What has happened?
In a significant verdict, the Kerala High Court has ruled that women contract employees working in government funded projects are entitled to 26 weeks of maternity leave as applicable to women employees under the service rules.
The State government contended that the petitioners were not entitled to 26 weeks of maternity leave as provided in the Maternity Benefit Act or 180 days of leaves provided under the Kerala Service Rules, as the petitioners were contract employees under a project under the centrally-sponsored scheme.
The court observed that the inalienable obligations of maternity “should not and cannot be a reason to deny equal opportunities to women employees”
SC’s judgment on a public interest plea by the National Campaign Committee for Central Legislation on Construction Labour (NCC-CL) seeking the enforcement of the Building and Other Construction Workers (Regulation of Employment and Conditions of Service) Act, 1996 and the Building and Other Construction Workers Welfare Cess Act, 1996
How many building and construction workers are there in India?
Government estimate shows there are over 4.5 crore building and construction workers in the country. As of now, 2.8 crore have been registered under the 1996 laws for welfare
Observations made in the judgement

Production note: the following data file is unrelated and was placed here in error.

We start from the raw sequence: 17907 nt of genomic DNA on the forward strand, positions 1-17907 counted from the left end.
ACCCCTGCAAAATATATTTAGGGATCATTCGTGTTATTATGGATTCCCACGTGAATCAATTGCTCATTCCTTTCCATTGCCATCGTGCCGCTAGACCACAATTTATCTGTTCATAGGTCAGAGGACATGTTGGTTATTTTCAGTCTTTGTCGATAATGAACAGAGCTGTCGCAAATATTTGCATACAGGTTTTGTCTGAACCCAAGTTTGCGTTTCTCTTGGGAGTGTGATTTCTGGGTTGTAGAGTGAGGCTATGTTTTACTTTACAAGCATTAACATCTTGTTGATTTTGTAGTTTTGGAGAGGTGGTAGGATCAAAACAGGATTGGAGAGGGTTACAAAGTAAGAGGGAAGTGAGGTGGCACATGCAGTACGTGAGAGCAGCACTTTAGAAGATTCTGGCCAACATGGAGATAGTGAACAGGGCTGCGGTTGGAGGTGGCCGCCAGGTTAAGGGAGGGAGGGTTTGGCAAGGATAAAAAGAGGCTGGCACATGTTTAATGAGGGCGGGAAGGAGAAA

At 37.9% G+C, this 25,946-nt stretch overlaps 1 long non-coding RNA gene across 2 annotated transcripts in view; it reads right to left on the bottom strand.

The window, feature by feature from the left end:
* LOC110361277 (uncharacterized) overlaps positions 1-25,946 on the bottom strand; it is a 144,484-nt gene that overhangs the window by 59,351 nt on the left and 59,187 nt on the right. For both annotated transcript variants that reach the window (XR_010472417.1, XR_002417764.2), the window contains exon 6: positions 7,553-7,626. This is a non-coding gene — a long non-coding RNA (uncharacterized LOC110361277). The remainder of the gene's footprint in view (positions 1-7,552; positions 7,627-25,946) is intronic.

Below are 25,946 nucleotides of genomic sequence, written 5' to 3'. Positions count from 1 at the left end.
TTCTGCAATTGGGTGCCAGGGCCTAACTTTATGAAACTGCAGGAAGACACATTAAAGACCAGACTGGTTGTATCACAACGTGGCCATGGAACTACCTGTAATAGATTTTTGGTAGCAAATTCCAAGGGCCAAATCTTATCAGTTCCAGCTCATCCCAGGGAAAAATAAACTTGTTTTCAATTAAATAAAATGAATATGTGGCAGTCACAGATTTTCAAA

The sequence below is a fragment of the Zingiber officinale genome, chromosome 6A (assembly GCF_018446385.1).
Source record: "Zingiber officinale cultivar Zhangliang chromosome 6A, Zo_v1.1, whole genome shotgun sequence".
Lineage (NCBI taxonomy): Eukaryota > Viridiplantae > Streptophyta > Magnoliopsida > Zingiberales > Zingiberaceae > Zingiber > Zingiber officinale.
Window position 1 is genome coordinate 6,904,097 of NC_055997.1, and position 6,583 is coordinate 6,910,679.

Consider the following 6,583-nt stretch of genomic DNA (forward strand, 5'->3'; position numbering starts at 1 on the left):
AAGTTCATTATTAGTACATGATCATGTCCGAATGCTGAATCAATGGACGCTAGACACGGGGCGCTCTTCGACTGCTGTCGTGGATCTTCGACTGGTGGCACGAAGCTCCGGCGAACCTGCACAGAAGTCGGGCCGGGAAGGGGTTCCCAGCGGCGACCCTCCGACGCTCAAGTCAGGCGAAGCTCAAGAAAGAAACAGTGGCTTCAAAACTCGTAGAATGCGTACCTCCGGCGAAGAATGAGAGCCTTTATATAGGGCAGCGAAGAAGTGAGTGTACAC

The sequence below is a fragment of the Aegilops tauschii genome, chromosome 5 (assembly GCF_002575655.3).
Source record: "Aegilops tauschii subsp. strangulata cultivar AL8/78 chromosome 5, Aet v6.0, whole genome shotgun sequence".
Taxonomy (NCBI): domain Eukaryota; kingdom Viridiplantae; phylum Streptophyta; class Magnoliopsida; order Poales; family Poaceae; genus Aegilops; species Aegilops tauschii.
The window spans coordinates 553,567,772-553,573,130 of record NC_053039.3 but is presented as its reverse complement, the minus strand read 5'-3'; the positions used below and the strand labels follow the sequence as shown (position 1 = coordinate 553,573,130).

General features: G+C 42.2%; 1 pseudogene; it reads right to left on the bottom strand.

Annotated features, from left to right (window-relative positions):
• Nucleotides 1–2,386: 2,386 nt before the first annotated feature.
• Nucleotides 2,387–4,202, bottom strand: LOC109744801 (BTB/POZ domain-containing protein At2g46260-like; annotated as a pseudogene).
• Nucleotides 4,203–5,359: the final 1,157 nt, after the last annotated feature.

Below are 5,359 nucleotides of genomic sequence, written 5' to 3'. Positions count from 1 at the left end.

- A total of ₹37,400 crore was collected for the benefit of construction workers over 22 years since 1996. Only ₹9,500 crore was utilised for their benefit.₹28,000 crore meant for the welfare of construction workers lie stagnant with state governments
- State apathy in a situation such as this virtually amounts to exploitation of the construction workers, and if the state turns exploitative, there is little hope for vulnerable sections of society
Issuing series of specific and general directions to Union Labour and Employment Ministry and the States and UTS, the court noted the directions passed by it from time to time have been “flouted with impunity” and similarly multiple directions issued by the Centre were “disregarded” by the states and UT administrations
What has happened?
- Moving a step ahead towards framing a distinct law for online “hate speech,” the Home Ministry has written to the Law Commission to prepare a draft law